In the lead up to October’s Diwali celebrations, almost all major Indian e-retailers had announced mammoth sale events for last week. Resuming the epic battle of India’s online shopping carts during festival seasons, Flipkart, together with Jabong and Myntra, kicked off their five-day-long “Big Billion Days” sales on September 20, while Amazon India‘s “Great Indian Festival” launched the next day.
The stakes were high as Amazon and Flipkart are more evenly matched this year than ever before, making predicting an eventual winner of these dueling discounters a lot tougher than in previous years.
At DataWeave, our proprietary data aggregation and analysis platform enabled us to easily assess which e-retailer offered better deals and discounts. Over the last two weeks, we have been consistently monitoring the prices of the top 200 ranked products in Amazon, Flipkart, Myntra, and Jabong, across several sub-categories of Electronics, Men’s Fashion, and Women’s Fashion, encompassing over 35,000 products in total.
Divergent Discount Strategies
In our analysis, we bring focus to the additional discounts offered by competing e-retailers during the sale, compared to prices before the sale. This is key, as today’s shoppers often encounter deep discounts on several products even on normal days, which could potentially dampen the value suggested by the large discounts advertised during the sale.
Based on our analysis, Flipkart clearly adopted a more aggressive pricing strategy this year, establishing a lead over Amazon in average discount percentage for Electronics and Women’s Fashion. Moreover, Flipkart launched additional discounts on a larger number of products across categories. Amazon, though, offered 6.9 percent additional discounts on smartphones compared to Flipkart (6.2 percent), led by 10.7 percent discount on Apple and 7.7 percent discount on Redmi smartphones.
Flipkart has already reported a doubling of revenue from the sale (which includes sales volumes of Myntra and Jabong) compared to last year, and claimed it accounted for 70 percent of eCommerce sales during these five days — beating Amazon by a considerable margin. Amazon, for its part, reported a “2.5X growth in smartphone sales, 4X increase in large appliances and 7X in fashion sales.”
The difference in discounting strategies between Amazon and Flipkart is starkly illustrated by their respective highest discounts. Flipkart led the way with a 65.5 percent discount on Vero Moda skirts, a 65 percent discount on Tommy Hilfiger skirts, and 50 percent off Calvin Klein sunglasses.
By contrast, Amazon’s greatest discounts were an 83.4 percent discount on Redfoot formal shoes, 45.5 percent on Motorola Tablets, a 40 percent on US Polo T-shirts, and a 25.1 percent discount on Puma sports shoes.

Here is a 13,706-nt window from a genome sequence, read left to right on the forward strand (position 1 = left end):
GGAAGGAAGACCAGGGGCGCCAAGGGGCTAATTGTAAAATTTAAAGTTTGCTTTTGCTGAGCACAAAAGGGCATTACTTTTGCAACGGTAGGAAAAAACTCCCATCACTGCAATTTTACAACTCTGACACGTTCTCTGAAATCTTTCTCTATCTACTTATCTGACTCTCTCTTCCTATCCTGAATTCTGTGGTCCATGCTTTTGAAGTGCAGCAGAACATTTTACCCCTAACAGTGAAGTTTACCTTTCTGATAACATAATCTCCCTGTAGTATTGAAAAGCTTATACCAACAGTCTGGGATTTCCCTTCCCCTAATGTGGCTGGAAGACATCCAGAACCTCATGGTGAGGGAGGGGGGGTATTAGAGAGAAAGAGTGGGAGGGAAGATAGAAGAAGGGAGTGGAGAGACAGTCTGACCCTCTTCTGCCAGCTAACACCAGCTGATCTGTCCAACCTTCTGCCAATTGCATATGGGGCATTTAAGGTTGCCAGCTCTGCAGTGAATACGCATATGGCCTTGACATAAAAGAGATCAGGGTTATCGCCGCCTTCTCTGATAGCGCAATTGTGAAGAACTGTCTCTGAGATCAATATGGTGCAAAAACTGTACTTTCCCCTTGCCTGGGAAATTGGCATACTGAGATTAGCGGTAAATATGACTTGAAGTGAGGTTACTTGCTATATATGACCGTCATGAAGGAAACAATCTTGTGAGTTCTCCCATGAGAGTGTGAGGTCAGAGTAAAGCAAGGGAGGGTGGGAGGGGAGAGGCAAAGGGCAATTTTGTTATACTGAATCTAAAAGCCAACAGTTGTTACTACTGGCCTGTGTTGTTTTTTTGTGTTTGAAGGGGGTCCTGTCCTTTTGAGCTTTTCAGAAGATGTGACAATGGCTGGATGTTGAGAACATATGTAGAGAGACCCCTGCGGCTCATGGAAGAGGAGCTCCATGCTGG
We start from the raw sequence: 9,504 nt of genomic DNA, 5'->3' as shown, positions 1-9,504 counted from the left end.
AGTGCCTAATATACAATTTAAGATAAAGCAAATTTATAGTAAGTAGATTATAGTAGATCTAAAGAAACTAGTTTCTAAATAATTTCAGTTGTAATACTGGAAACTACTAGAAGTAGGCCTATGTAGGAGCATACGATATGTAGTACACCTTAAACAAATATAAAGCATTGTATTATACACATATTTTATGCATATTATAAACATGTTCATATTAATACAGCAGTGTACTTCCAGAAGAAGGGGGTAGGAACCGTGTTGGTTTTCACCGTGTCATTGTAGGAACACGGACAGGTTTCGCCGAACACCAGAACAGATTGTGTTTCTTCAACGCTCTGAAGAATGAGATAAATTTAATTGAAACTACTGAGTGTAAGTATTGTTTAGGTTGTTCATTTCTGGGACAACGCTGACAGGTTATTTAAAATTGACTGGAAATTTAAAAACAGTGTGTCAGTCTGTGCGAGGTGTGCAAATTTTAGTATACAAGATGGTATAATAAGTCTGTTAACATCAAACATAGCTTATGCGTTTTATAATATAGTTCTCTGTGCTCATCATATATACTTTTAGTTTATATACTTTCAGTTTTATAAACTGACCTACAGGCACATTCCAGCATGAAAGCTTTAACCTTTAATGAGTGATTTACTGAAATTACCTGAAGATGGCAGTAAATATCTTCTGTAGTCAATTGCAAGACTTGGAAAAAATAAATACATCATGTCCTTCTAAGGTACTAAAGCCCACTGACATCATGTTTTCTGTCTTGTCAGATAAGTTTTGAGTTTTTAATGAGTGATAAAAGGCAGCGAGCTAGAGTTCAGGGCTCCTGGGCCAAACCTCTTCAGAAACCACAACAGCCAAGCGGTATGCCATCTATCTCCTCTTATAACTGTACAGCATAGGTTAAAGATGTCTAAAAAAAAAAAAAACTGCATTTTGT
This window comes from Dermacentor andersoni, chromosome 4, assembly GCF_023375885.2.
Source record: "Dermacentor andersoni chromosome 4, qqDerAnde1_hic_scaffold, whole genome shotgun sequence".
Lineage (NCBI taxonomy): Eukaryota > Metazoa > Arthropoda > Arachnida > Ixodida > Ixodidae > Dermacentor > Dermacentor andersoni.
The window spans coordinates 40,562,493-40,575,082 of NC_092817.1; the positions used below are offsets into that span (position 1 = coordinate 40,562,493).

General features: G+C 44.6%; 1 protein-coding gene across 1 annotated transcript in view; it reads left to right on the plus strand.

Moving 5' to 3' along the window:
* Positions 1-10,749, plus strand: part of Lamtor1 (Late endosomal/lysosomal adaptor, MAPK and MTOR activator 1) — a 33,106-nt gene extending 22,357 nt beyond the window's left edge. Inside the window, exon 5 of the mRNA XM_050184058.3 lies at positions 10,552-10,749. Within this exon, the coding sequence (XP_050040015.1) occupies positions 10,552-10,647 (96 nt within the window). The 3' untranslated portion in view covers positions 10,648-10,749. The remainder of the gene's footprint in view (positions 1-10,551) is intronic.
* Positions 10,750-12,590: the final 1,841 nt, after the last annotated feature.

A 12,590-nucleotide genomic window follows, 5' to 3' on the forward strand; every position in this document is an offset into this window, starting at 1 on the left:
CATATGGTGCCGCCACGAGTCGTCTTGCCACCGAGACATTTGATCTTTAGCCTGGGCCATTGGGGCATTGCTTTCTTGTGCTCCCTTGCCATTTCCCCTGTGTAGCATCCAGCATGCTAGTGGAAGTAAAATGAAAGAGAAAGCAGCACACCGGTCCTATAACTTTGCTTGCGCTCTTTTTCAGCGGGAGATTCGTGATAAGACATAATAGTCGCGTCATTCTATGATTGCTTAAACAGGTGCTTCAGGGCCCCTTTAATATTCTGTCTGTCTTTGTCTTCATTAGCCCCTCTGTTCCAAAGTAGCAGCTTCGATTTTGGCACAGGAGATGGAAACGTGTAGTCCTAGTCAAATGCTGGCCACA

Also, Flipkart hosted a more premium range of products in its assortment compared to Amazon, evidenced by a higher average MRP for its discounted products. Surprisingly, Amazon’s spread of discounted products has the least average MRP in Electronics and Women’s Fashion, compared to all other competitors.
New Products Break Through the Top 200
What’s fascinating in this battle of the e-retail giants is the correlation we uncovered between prices and rank. During the sale, as prices dropped on hundreds of products across the board, newer products successfully broke through into the Top 200 ranks for each sub-category. New products in the top 200 ranks had higher discount levels than the ones they replaced.
This trend was especially pronounced in fashion, where we observed an almost complete overhaul of products filling the Top 200 during the sale period, led by sports shoes in Amazon, Men’s shirts in Flipkart, and Men’s formal shirts in Jabong.
What About Pre-Sale Prices?
Another angle we explored was whether (like most of us suspect) e-retailers increase their prices before a sale, only to reduce them during the sale, so they can advertise higher discounts. We observed that all e-retailers did increase their prices for an albeit small set of products before the sale.
While the number of products where the prices increased for each website prior to the sales is small, it is interesting to observe that certain brands choose to perform the oldest trick in the retail book even today — raising prices to accentuate the degree of discount during the sale period, something shoppers need to keep an eye out for.
A Sign of Things to Come?
Based on our analysis, Flipkart has recognized the threat from Amazon and has approached this year’s “Big Billion Days” sale aggressively. It has dug deep into its freshly funded pockets, and offered better discounts for a larger set of products across most categories, in its attempt to lock down a greater market share in the burgeoning Indian eCommerce space.
Amazon, though, has continued to maintain a firm grip on the Indian consumer, having achieved tremendous growth in specific categories during the sale.
What’ll be interesting now is to see how these pricing strategies impact company revenues and margins, and how this will shape the soon-to-follow Diwali sales in mid-October.
If you’re intrigued by DataWeave’s data aggregation and analysis technology, and would like to learn more about how we help retailers and brands build and maintain a competitive edge, please visit our website.